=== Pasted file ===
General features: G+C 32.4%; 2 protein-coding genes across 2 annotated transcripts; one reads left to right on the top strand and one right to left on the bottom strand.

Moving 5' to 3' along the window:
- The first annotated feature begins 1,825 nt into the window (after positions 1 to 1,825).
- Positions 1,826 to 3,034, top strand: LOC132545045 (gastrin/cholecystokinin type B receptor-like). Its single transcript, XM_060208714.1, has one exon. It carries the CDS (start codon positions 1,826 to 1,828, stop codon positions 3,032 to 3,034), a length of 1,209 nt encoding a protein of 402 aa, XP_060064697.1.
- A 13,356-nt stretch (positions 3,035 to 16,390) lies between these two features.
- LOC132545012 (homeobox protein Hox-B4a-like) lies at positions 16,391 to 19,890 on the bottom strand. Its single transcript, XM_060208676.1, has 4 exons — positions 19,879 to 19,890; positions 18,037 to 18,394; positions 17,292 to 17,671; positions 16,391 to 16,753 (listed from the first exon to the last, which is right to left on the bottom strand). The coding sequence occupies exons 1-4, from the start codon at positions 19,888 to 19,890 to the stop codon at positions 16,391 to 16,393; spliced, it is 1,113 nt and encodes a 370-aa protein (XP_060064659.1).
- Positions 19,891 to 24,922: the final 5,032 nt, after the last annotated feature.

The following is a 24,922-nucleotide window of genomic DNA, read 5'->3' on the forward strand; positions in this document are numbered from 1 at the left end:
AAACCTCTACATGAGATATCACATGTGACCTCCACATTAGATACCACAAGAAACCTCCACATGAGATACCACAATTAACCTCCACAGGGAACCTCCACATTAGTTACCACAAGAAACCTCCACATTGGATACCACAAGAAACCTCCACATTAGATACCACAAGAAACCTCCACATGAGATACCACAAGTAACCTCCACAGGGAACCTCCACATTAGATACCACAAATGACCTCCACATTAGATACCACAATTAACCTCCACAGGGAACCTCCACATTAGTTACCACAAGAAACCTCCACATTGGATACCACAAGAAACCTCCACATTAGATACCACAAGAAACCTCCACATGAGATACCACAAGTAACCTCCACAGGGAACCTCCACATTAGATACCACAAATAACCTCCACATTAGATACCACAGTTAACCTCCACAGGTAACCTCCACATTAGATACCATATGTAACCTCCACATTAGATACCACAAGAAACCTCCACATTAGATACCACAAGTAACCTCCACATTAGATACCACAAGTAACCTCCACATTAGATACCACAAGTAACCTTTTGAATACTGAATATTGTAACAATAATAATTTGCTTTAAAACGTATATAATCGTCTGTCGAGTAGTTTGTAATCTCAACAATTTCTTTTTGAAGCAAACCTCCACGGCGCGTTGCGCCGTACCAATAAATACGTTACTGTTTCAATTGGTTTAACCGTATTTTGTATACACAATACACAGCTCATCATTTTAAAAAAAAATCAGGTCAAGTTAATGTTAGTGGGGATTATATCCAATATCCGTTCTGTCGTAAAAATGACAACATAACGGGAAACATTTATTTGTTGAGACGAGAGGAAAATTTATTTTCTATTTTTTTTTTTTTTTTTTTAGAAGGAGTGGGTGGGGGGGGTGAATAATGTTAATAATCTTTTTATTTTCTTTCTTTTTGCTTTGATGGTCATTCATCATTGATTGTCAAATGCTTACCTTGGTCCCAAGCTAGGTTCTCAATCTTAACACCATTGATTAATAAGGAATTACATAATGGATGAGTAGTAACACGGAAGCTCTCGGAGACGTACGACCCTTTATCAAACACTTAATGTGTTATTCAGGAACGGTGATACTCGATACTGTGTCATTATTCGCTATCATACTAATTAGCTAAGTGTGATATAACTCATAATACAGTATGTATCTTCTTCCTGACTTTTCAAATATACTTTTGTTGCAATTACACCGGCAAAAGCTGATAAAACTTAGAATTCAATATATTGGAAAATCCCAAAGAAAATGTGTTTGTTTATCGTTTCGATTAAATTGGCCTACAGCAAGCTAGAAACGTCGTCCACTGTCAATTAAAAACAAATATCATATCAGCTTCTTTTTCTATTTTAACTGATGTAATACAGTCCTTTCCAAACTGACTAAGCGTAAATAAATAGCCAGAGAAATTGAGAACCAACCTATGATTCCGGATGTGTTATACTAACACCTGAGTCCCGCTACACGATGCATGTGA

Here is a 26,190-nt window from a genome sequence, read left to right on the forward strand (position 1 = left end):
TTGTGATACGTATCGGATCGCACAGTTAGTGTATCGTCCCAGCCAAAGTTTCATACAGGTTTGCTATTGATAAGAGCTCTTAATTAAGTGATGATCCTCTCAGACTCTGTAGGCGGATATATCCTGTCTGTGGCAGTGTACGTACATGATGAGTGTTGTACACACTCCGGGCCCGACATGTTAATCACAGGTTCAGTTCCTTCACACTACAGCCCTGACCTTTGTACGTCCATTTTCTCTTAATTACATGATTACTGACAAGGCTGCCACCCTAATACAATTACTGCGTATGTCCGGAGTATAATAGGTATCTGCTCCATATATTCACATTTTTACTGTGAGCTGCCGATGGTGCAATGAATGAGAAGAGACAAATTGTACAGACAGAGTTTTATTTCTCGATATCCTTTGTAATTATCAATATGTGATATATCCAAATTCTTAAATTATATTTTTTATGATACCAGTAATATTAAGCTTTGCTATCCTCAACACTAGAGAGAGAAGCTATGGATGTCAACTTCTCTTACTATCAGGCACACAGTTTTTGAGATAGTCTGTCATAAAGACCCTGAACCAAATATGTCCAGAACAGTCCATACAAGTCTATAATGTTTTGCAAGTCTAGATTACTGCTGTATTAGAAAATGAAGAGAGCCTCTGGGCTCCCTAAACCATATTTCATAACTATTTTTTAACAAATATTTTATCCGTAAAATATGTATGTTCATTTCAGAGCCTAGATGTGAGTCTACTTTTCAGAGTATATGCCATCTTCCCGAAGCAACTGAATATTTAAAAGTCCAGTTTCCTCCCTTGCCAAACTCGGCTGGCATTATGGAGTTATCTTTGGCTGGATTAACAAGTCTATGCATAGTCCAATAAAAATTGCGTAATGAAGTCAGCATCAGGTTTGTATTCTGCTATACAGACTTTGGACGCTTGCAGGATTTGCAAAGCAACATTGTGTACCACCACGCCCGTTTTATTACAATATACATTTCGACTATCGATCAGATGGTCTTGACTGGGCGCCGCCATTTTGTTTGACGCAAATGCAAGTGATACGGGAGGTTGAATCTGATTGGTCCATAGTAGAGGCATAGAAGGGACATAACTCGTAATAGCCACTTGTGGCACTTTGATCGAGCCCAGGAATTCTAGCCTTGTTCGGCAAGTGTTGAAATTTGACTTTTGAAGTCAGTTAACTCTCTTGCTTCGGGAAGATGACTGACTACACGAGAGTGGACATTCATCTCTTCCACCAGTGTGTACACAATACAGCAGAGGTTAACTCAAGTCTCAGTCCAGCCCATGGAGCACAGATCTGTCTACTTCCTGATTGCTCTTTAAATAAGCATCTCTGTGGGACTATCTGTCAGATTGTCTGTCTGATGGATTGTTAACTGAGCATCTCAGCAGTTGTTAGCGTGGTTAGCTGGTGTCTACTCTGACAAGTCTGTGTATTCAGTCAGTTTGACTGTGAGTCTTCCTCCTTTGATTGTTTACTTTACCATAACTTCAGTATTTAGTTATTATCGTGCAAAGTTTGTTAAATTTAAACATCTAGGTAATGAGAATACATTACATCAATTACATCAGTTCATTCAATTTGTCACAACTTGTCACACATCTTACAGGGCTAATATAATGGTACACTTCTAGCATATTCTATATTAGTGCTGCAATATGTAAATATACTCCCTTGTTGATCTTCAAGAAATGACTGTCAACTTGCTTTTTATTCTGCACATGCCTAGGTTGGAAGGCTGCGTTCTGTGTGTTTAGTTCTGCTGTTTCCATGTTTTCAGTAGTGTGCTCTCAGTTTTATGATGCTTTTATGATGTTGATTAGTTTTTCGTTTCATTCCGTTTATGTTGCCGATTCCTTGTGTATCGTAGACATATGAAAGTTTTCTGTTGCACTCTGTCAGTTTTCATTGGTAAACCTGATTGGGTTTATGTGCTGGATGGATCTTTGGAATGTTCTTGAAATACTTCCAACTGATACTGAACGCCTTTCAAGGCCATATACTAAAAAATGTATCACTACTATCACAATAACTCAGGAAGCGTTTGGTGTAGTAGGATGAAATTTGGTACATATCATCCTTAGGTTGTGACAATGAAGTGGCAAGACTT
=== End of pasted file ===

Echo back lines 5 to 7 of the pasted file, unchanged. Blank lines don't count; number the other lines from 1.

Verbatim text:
- A 13,356-nt stretch (positions 3,035 to 16,390) lies between these two features.
- LOC132545012 (homeobox protein Hox-B4a-like) lies at positions 16,391 to 19,890 on the bottom strand. Its single transcript, XM_060208676.1, has 4 exons — positions 19,879 to 19,890; positions 18,037 to 18,394; positions 17,292 to 17,671; positions 16,391 to 16,753 (listed from the first exon to the last, which is right to left on the bottom strand). The coding sequence occupies exons 1-4, from the start codon at positions 19,888 to 19,890 to the stop codon at positions 16,391 to 16,393; spliced, it is 1,113 nt and encodes a 370-aa protein (XP_060064659.1).
- Positions 19,891 to 24,922: the final 5,032 nt, after the last annotated feature.